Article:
In Asia, the Second World War came to a cataclysmic end when the Americans dropped the nuclear bombs on the Japanese cities of Hiroshima and Nagasaki. Fighting a losing battle, the Japanese Government set aside national pride and opposition from within the military to surrender.31 The widely accepted US narrative holds that the dropping of the nuclear
bombs prevented the killing of thousands of servicemen, who could have died in a physical invasion of Japan.32 An alternative plot suggests the bomb that the Japanese were in any case on the verge of surrender,33 and the bomb was dropped for two unrelated purposes i.e. speed up the process of Japanese defeat to keep the Russians from sharing the spoils of victory and to test the nuclear device.34 After the War, the Japanese did not demand an apology. They were in no position to do so. The Americans compensated them by sponsoring their rebuilding process and provided them a nuclear umbrella against external aggression. At the people to people level, there was sympathy and displays of solidarity with Japan e.g. on August 6, 2012 Clifton Truman Daniel, a grandson of Harry Truman, the US president who had ordered the nuclear strike against Japan, attended the 67th anniversary of the event, in Hiroshima peace park near the epicentre of the 1945 blast. Daniel declined to comment on his grandfather’s decision to drop the bomb but expressed the desire that nuclear weapons should never be used again.35

A Nation’s Strategic Culture

It would be instructive to find out what influences a nation’s tendency to apologise. In this regard we need to understand a nation’s strategic culture. This term was developed by American strategic scholars during the Cold War to describe Soviet behaviour in a nuclear environment. Later, its usage was extended to explain other nation’s actions. A host of indicators were studied to construct the architecture of a nation’s strategic culture. According to Colin S. Gray, the leading exponent of this theory, a nation’s strategic culture flows from its geography and resources, history and experience, and society and political structure.36 A nation’s historical narrative in many ways defines its international behaviour. Each international actor perceives a place for itself on the world stage and tries its best to live up to its self-image. This self-importance is reinforced by a country’s history and geography. A nation’s geo-strategic location not only adds to its significance but also its decision making process in a number of ways i.e. territorial claims can increase the propensity for interstate conflict and military operations in a given region.37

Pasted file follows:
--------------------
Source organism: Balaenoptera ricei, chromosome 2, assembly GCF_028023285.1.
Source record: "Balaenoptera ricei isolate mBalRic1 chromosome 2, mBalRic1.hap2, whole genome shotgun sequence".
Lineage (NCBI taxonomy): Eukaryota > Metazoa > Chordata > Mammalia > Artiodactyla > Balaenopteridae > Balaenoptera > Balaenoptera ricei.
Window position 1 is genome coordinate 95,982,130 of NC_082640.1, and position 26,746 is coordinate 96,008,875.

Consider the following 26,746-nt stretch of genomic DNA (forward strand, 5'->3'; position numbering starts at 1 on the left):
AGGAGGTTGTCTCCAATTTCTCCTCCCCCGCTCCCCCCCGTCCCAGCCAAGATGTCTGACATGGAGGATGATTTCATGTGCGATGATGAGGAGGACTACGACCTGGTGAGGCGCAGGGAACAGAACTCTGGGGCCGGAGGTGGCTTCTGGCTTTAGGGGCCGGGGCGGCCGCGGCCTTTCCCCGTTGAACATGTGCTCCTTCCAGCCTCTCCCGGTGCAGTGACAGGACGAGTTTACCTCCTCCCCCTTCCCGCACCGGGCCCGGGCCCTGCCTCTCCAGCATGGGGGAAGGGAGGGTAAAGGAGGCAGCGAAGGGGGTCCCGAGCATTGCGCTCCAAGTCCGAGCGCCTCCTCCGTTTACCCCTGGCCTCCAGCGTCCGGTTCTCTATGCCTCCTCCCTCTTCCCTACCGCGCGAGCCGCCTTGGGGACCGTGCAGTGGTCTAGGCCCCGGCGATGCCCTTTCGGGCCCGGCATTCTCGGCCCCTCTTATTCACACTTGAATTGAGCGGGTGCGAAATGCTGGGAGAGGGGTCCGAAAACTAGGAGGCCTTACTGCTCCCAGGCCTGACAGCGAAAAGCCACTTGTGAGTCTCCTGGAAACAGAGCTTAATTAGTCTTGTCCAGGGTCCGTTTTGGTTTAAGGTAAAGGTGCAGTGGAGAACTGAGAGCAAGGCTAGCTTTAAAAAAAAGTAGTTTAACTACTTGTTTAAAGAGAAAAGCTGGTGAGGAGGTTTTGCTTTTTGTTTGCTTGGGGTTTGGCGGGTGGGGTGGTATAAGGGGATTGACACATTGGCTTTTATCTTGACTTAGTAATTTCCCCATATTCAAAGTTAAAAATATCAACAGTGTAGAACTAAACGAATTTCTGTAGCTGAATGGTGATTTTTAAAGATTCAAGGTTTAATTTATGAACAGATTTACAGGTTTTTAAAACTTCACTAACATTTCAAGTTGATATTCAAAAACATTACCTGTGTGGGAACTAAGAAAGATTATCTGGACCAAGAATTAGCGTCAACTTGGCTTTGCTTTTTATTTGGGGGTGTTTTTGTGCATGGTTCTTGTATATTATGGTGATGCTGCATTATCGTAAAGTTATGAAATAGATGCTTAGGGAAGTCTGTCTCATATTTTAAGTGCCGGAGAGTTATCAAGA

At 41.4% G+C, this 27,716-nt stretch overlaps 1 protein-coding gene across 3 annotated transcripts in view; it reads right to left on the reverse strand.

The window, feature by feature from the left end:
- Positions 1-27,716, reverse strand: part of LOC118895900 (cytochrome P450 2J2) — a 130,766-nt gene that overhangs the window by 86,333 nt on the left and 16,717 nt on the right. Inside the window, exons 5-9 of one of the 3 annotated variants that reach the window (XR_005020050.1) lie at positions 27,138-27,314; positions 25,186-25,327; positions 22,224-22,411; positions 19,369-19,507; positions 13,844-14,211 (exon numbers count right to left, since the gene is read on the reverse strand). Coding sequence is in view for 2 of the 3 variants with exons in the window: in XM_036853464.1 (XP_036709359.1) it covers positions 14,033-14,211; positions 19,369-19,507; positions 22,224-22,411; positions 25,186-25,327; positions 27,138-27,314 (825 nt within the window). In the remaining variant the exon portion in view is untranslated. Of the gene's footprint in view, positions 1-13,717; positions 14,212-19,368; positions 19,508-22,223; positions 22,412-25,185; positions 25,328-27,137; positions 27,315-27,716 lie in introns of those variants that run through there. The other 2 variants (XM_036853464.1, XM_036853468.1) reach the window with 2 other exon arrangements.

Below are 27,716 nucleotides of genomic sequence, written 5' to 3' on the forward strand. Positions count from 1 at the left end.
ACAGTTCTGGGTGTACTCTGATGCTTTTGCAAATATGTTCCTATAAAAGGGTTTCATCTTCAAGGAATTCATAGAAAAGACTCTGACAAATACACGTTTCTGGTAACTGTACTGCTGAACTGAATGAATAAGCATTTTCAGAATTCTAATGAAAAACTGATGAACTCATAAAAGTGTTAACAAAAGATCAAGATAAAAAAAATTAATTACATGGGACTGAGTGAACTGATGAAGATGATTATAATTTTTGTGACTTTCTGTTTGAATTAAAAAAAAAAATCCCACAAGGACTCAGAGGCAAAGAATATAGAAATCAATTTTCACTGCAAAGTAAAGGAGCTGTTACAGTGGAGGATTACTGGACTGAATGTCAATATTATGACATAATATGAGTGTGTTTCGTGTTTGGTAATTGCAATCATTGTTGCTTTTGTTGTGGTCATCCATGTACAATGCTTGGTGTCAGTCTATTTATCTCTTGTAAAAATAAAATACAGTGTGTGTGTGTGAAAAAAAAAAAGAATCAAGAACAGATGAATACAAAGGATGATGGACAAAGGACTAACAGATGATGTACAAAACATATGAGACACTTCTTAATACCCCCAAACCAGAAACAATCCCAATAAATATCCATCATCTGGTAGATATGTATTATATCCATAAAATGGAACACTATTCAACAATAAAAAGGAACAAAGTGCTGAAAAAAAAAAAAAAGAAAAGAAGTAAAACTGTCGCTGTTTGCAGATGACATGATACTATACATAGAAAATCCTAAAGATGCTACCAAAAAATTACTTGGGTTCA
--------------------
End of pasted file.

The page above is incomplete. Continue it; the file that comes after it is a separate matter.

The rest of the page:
Gray defined strategic culture as “modes of thought and action” based on “perception of the national historical experience, from aspirations for responsible behaviour in national terms.”38 Iain Johnston, another scholar defined a nation’s strategic culture as “an ideational milieu which limits behaviour choices.” These choices emerge from a set of commonly held assumptions, prejudices and preferences. These influences shape the thought process of the policymakers within their social, organisational and political environment.39 The national aims and objectives, grand strategies and military doctrines are a product of a nation’s strategic culture. Strategic culture is a collection of symbols and expressions reflected in the strategic language used to enunciate a country’s military policies and foreign relation options. It explains why actions and ideas sometimes seem to be at odds with what would be considered as rational choice for a state. Iain Johnston believes that factor of rationality should not be rejected out of hand in perceiving a strategic choice because:

Strategic culture is compatible with notions of limited rationality (where strategic culture simplifies reality), with process rationality (where strategic culture defines ranked preferences or narrows options) and with adaptive rationality (where historical choices, analogies, metaphors, and precedents are invoked to guide choice).40

There is no universal model to assess the rationality or irrationality of a state. The history and experiences of each state point to political choices that they are likely to follow. Iain Johnston has dwelt at length the nexus between a state’s culture and its preferred strategy:

Different states have different predominant strategic preferences that are rooted in the early or formative experiences of the state, and are influenced to some degree, by the philosophical, political, cultural and cognitive characteristics of the state and its elites.41